Distance: 15 miles to the Colorado River
Duration: 4 days or more
Elevation change: 4,400 feet
Trailhead: Indian Hollow Campground in Kaibab National Forest
In several locations along the North Rim , access to trailheads is on U.S. Forest Service land. Trails enter the national park as they descend from the rim, as is the case here. The Thunder River Trail is a challenging multiday trip to see one of the world’s shortest rivers and the impressive waterfall near its start.
The trail descends to the Esplanade, turning east to intersect with the Bill Hall Trail (an alternate start to this hike). The Bill Hall Trail shaves three miles off the hike to Thunder River—but the trailhead is higher, requiring a steep descent with downclimbs before reaching the intersection with the main trail.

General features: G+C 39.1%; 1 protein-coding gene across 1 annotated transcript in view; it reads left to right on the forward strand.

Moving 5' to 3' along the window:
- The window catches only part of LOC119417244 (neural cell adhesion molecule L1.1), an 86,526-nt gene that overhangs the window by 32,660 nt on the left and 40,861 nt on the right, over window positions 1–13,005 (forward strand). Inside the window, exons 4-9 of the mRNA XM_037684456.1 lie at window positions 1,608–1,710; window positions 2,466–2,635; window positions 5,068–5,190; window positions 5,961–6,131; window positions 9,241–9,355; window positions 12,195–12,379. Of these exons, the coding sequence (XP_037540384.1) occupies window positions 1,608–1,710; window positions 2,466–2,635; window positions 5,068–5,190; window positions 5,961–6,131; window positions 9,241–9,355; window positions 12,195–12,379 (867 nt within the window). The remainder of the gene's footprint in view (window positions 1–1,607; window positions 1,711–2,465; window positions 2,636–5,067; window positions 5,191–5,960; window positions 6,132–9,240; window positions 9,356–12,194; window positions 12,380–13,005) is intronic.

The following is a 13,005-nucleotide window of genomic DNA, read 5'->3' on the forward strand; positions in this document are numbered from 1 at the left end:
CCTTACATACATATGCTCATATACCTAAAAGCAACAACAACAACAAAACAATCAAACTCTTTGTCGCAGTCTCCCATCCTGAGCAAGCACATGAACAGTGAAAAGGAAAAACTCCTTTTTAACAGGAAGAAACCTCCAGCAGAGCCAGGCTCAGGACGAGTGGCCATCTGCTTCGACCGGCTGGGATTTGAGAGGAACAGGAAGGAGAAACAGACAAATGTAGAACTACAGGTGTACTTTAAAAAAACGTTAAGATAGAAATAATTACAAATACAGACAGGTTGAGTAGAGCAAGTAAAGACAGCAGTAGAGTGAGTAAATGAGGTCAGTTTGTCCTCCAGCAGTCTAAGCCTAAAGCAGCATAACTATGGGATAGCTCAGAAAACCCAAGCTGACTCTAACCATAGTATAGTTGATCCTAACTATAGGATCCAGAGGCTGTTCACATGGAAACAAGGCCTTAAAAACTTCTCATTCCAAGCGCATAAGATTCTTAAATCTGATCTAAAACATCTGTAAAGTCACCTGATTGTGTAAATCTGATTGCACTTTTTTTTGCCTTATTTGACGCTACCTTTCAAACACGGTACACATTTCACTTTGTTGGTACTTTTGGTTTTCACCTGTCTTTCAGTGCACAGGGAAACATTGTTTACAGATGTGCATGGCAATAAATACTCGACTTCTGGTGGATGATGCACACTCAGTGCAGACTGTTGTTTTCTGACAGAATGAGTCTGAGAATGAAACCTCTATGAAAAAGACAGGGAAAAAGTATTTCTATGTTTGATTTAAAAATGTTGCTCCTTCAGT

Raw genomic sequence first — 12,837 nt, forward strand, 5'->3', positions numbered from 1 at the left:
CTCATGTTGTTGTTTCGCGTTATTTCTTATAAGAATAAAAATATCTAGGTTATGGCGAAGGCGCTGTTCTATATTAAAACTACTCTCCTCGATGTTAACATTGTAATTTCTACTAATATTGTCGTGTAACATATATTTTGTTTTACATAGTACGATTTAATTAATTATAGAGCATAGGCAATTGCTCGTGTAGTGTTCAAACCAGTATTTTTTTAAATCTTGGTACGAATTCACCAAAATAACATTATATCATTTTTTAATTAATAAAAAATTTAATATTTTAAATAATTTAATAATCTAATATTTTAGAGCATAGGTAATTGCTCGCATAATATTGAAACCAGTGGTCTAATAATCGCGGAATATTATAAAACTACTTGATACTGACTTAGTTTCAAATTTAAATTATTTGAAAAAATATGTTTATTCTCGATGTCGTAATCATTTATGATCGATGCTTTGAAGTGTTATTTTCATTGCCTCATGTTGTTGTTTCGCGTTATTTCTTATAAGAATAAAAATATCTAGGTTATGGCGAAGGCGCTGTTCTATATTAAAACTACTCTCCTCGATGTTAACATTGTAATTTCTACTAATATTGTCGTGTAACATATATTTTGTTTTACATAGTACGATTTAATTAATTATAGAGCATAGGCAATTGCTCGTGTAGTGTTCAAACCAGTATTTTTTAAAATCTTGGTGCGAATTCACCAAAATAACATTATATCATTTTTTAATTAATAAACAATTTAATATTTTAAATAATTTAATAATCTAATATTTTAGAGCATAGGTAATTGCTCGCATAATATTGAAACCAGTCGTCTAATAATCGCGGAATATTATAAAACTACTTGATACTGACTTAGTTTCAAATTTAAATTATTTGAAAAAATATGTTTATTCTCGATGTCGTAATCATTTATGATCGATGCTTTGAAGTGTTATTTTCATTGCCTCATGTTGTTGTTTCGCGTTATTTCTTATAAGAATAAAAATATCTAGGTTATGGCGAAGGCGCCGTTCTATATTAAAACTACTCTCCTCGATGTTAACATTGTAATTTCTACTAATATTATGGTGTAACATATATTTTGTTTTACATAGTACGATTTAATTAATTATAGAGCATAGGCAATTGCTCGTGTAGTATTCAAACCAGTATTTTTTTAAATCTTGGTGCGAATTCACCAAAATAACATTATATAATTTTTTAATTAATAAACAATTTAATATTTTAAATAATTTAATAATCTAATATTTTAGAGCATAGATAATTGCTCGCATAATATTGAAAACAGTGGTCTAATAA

From this intersection, the Thunder River Trail heads south across the Esplanade for about three miles. At the Redwall formation, the trail drops sharply to Surprise Valley, hot and shadeless in summer. In Surprise Valley, the Deer Creek Trail  intersects the Thunder River Trail from the right.
Turn left (east) to continue to Thunder River. You’ll hear the river before you see it tumbling 100 feet from the cliffs. Thunder River ends at the confluence with Tapeats Creek, only 0.5 miles from its spring-fed origins. The Upper Tapeats campsites are near the confluence. The trail crosses the creek and continues toward the Colorado River, where the Lower Tapeats campsites are located.